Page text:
Forced To Quit: What To Do When Constructive Termination Is Imminent

Whether you refer to it as constructive termination, constructive discharge or constructive dismissal, it describes what happens when an employee can no longer tolerate the workplace environment and decides to quit. The employer does not fire the employee; the employee makes the decision to quit because there seems to be no other choice. L

If you are facing constructive termination because of harassment, discrimination or retaliation on the part of your employer or its management, you may have a case for constructive termination in New Jersey. When leaving your job feels imminent you need to get the facts.

As you probably know, you will not likely be eligible for unemployment benefits if you are not fired by an employer. There are some situations where employees who were forced to leave did file for unemployment and receive it, but you’ll need the help of an employment attorney to determine your rights to unemployment compensation when you are the one terminating your employment.

Whether or not you file for and receive unemployment benefits, you may be considering a lawsuit against your employer. If so, there is some basic legal information you need to understand before contacting a lawyer. You’ll need to think about your circumstances and decide if they fit into certain categories established by the federal and state governments to protect you.

Unless you know the nature of the battle you’ll face in court, you don’t want to make a decision to leave your employer expecting to automatically win a lawsuit for constructive termination. You may very well have to leave, but you may not have grounds to sue.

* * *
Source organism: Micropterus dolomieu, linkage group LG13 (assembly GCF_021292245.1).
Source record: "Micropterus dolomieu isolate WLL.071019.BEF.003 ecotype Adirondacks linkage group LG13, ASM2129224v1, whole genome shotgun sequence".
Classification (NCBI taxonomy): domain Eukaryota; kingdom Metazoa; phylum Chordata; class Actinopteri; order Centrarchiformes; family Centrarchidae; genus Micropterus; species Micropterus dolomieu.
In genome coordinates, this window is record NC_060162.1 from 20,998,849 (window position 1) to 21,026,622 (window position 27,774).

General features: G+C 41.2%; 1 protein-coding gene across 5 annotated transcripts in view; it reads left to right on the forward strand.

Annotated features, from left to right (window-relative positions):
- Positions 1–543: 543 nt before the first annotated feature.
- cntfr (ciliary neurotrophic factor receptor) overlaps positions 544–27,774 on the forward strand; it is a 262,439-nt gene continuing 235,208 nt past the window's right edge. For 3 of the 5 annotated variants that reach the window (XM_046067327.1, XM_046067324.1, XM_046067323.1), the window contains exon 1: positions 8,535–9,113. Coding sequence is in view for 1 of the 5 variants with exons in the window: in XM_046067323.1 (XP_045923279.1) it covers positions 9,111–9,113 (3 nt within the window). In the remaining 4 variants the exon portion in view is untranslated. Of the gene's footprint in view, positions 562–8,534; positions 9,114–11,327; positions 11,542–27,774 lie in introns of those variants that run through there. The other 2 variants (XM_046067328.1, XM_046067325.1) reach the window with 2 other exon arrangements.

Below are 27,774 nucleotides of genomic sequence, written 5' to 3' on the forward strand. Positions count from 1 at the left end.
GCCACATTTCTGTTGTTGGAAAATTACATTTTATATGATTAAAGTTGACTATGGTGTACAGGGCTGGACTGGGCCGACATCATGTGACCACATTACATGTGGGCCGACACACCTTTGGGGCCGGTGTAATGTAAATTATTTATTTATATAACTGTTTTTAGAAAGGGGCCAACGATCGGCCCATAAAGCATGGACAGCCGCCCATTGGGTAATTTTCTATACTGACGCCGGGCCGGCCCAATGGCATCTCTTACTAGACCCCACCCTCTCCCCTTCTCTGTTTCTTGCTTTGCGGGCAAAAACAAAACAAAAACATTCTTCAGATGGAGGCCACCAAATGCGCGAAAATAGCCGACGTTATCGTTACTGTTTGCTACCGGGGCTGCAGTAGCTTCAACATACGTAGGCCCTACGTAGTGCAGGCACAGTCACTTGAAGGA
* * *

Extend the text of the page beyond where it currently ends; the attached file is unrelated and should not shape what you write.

Is It An Illegal Hostile Work Environment?

It may seem strange at first, but courts of law must distinguish between legal and illegal hostile work environments. The term has definite legal meanings for judges and juries. What it means to you is this – your work environment may be very hostile and intolerable, and it would be hostile and intolerable to any reasonable person, but that may not be enough to prevail in court. You need to prove that an employer is allowing or encouraging a hostile work environment as defined by federal and state laws.

Here are some questions to consider before leaving your employer with the expectation of winning a case of constructive termination:

– Can you prove that you are being harassed because of your age, race, national origin, religion or disability?
– Can you prove that you are being sexually assaulted by a superior, a supervisor or an owner?
– Can you prove that you are being discriminated against because you took family medical leave and now your job has changed in a way that hurts you?
– Can you prove age discrimination because younger employees are being hired, promoted or unfairly paid more than you?
– Can you prove that you are not being treated equally because of your disability?
– Can you prove that your employer is retaliating because you filed a whistleblower complaint?

Knowing the answers to these questions and many others is not a simple matter. Since the laws are complex, consulting an employment lawyer to consider your options before you quit your job may be a good investment in your future.

John J. Zidziunas & Associates can provide you with expert help in your New Jersey legal matters involving constructive termination. Contact them for a 30-minute consultation at no charge, by email or by calling 973-509-8500.

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